Worldwide, old-style gentlemen’s clubs are going the way of the dinosaur. But the venerable Kimberley Club & Boutique Hotel has found a way to combine a modern outlook with tradition and history.
Words by Mike Simpson, photos by Jeanette Simpson, OlivePink Photography
Here are five things you probably don’t know about this historic venue, which is open to paying guests:
1. A London club in Africa
The Kimberley Club was founded in 1881 at the height of the diamond frenzy that gripped the city. The leading businessmen and diamond magnates of the time wanted a meeting place modelled on the famous gentlemen’s clubs of London, where they could seek refuge from the common miners and the heat, dust and noise of the diamond diggings.
2. Impact on history
There are few social clubs that have had as great an impact on the early colonial history of Southern Africa as the Kimberley Club. Cecil John Rhodes was a founding member and it is said that he sat on the club veranda working on plans to colonise what later became Rhodesia. Another founding member was Dr Leander Starr Jameson, who used the premises as his planning base for the ill-fated Jameson Raid of 1895 into the Transvaal Republic. The raid contributed to the outbreak of the Anglo-Boer War of 1899-1902.
3. Benefits of membership
Another colourful early member was Barney Barnato, who walked the 1 000km from Cape Town to the Kimberley diamond fields because he was penniless. He left 15 years later as a very wealthy man after selling his diamond-mining business to Rhodes. According to legend, Barnato was initially reluctant to sell, but a deal-clincher was that Rhodes arranged membership for him at the notoriously exclusive club.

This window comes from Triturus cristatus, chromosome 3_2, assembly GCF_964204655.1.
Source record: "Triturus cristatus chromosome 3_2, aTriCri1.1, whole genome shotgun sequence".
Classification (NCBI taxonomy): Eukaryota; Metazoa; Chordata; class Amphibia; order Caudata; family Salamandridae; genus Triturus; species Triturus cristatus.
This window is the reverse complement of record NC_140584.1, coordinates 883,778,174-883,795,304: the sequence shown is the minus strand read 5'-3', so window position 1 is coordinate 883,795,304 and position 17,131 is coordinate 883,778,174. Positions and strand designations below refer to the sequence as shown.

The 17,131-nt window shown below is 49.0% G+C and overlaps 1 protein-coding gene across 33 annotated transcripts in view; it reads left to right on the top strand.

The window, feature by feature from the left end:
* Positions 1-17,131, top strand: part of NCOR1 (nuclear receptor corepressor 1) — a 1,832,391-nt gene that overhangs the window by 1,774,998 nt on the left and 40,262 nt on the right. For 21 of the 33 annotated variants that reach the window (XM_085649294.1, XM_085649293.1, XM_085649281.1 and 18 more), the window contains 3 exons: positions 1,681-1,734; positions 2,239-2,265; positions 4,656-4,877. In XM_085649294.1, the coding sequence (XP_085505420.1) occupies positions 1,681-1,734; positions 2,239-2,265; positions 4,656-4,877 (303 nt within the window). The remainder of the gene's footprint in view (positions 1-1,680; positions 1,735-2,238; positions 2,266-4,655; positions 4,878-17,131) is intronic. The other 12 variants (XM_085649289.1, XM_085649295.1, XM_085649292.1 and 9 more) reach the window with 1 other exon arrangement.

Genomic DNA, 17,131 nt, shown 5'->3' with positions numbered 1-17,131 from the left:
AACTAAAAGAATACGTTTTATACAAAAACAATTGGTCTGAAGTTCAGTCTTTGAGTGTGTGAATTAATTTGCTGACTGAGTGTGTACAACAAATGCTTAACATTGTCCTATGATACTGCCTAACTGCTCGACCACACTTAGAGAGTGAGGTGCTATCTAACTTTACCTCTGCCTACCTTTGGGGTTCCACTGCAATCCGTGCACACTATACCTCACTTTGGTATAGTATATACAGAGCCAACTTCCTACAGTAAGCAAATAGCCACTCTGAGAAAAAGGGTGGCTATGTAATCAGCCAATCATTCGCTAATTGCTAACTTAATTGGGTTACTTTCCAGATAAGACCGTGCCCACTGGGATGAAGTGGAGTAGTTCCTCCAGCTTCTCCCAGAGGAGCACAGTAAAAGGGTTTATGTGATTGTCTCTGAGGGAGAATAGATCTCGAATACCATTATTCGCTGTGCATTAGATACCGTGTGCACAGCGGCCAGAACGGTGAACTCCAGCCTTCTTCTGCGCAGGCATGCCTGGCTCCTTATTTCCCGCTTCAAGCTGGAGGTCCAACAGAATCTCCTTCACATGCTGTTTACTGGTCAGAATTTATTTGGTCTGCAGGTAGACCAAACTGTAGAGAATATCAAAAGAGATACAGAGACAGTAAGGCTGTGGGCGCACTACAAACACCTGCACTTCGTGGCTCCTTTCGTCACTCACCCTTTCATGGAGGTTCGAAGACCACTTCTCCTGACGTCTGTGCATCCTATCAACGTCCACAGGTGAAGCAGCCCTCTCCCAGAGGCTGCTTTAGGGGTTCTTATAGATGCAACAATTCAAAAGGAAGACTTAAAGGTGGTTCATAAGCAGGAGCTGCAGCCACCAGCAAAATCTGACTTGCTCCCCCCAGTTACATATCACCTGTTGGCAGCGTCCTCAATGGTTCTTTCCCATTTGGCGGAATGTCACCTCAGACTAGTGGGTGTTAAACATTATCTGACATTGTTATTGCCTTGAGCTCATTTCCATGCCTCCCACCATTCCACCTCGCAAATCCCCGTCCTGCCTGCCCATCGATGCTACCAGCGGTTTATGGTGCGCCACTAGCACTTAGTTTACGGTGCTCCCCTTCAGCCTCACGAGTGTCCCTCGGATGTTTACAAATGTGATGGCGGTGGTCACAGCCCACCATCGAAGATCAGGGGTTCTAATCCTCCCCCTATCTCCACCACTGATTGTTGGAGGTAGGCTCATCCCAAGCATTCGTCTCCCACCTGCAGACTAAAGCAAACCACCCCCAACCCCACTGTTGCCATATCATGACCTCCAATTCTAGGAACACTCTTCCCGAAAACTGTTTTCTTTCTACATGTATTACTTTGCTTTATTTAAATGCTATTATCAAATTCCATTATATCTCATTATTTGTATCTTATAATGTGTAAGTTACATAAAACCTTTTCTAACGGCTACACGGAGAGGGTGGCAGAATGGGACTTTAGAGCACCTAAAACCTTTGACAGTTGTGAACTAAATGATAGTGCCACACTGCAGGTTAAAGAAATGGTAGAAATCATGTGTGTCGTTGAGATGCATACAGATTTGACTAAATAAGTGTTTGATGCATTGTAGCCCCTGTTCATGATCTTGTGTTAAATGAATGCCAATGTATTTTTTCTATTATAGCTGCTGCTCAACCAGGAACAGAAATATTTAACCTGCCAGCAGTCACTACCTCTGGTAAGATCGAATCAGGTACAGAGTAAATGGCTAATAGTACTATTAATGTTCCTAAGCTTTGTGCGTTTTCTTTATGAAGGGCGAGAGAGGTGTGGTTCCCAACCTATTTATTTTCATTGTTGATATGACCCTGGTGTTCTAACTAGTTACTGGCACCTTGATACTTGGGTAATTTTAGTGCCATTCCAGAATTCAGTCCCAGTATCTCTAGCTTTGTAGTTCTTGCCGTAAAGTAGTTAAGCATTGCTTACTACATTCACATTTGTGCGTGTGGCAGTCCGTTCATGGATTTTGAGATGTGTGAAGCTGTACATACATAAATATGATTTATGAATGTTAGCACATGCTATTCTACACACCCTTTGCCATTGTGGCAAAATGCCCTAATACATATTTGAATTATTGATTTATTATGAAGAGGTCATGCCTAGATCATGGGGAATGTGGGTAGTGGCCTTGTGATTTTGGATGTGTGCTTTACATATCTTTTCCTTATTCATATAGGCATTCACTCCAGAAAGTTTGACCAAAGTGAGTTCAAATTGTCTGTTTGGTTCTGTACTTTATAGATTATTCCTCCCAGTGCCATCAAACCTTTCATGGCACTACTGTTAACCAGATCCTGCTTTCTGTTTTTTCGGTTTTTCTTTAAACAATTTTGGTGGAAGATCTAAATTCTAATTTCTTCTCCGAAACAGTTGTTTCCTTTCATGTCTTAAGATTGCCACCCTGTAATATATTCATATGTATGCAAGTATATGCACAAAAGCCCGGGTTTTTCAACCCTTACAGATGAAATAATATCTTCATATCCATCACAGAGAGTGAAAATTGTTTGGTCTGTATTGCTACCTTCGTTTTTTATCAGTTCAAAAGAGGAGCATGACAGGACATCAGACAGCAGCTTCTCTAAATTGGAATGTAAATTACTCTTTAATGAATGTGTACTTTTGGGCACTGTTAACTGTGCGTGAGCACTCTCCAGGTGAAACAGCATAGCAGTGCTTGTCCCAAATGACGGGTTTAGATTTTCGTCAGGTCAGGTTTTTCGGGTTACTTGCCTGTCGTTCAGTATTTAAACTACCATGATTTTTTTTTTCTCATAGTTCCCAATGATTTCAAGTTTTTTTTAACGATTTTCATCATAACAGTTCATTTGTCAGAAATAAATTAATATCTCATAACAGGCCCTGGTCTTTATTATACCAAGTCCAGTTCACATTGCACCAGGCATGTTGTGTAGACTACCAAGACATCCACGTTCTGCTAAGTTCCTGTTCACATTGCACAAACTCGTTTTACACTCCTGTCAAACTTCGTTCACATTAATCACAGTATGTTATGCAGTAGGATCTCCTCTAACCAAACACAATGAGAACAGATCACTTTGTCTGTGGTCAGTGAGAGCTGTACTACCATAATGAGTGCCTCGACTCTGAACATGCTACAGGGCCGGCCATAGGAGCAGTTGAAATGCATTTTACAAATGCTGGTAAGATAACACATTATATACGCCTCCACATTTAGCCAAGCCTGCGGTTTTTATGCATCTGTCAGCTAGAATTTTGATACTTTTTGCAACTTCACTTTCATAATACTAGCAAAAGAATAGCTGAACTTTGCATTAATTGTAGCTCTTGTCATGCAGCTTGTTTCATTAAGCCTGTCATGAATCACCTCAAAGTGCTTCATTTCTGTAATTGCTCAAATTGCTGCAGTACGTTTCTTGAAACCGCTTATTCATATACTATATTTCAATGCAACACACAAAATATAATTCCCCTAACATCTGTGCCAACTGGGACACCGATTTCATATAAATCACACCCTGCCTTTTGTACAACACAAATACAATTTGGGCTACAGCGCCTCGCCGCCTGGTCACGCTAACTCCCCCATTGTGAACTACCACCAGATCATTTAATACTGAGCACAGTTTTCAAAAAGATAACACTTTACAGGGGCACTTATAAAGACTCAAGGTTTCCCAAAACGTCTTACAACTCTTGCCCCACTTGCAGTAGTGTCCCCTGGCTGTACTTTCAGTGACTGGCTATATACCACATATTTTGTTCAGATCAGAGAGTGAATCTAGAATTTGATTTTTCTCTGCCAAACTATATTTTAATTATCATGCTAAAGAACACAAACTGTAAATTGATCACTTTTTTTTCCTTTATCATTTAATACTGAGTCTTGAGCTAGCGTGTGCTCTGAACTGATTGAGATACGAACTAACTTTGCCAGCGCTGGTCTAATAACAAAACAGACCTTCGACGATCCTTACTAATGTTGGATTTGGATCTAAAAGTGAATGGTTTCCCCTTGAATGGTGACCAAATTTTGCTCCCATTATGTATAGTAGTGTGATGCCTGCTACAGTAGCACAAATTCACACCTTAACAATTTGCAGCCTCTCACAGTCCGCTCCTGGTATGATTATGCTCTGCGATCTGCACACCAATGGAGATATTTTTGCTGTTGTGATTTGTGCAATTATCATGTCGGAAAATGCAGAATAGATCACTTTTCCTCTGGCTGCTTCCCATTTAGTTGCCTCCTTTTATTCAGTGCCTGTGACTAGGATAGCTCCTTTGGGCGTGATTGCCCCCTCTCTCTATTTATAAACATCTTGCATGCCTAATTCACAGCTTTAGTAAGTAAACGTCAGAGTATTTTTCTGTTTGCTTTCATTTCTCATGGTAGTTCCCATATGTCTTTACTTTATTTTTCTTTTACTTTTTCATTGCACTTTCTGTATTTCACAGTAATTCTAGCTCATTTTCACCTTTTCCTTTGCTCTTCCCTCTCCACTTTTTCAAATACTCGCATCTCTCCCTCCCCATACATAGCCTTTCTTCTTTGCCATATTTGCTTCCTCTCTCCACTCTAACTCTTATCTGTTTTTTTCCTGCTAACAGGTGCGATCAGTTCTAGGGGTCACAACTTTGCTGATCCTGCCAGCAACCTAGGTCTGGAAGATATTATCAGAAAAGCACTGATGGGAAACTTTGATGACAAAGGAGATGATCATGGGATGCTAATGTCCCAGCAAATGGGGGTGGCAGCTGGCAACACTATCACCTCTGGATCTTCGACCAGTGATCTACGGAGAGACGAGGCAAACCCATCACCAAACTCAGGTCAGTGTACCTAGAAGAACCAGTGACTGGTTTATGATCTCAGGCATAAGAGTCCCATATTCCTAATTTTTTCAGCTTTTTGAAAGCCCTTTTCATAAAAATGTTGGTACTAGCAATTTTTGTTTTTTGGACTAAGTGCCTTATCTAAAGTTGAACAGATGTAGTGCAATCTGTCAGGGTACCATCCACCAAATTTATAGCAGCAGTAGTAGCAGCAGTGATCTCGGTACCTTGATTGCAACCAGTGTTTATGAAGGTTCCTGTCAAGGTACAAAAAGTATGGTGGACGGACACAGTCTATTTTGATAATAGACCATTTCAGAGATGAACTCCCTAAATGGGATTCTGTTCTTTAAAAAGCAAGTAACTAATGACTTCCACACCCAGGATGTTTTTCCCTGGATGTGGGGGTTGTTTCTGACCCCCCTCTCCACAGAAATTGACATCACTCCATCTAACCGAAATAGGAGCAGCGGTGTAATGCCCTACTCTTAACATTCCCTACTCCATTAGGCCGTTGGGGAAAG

4. Open to all
In 2005 the Kimberley Club and Boutique Hotel became a combination of members’ club and four-star hotel, as a way to stave off closure due to rising costs and waning membership. The bar, guest rooms, restaurants and other historic facilities are thus open for paying guests to enjoy.
5. Blackballing of members
For many years the club used the popular 18th-century system of voting in members using black and white balls. White balls were a ‘yes’ and black balls a ‘no’ (hence the term ‘blackballed’). If a person applying for membership was blackballed, the members who proposed and seconded his application were expected to resign in disgrace for a year. The wooden ‘voting case’ and the balls can still be seen at the club today, although they are no longer in use.
6. Ghostly tales
Kimberley has a reputation as the most haunted city in South Africa, so it’s unsurprising that the 136-year-old club has its share of ghostly tales. On the main staircase, there are reports of a ghostly woman in white. And in the dining room there’s said to be a spectral waiter who wears a uniform from the 1880s. The most famous supernatural visitor, though, is claimed to inhabit a guest bedroom. Its eerie modus operandi is to grab the bottoms of lone female guests.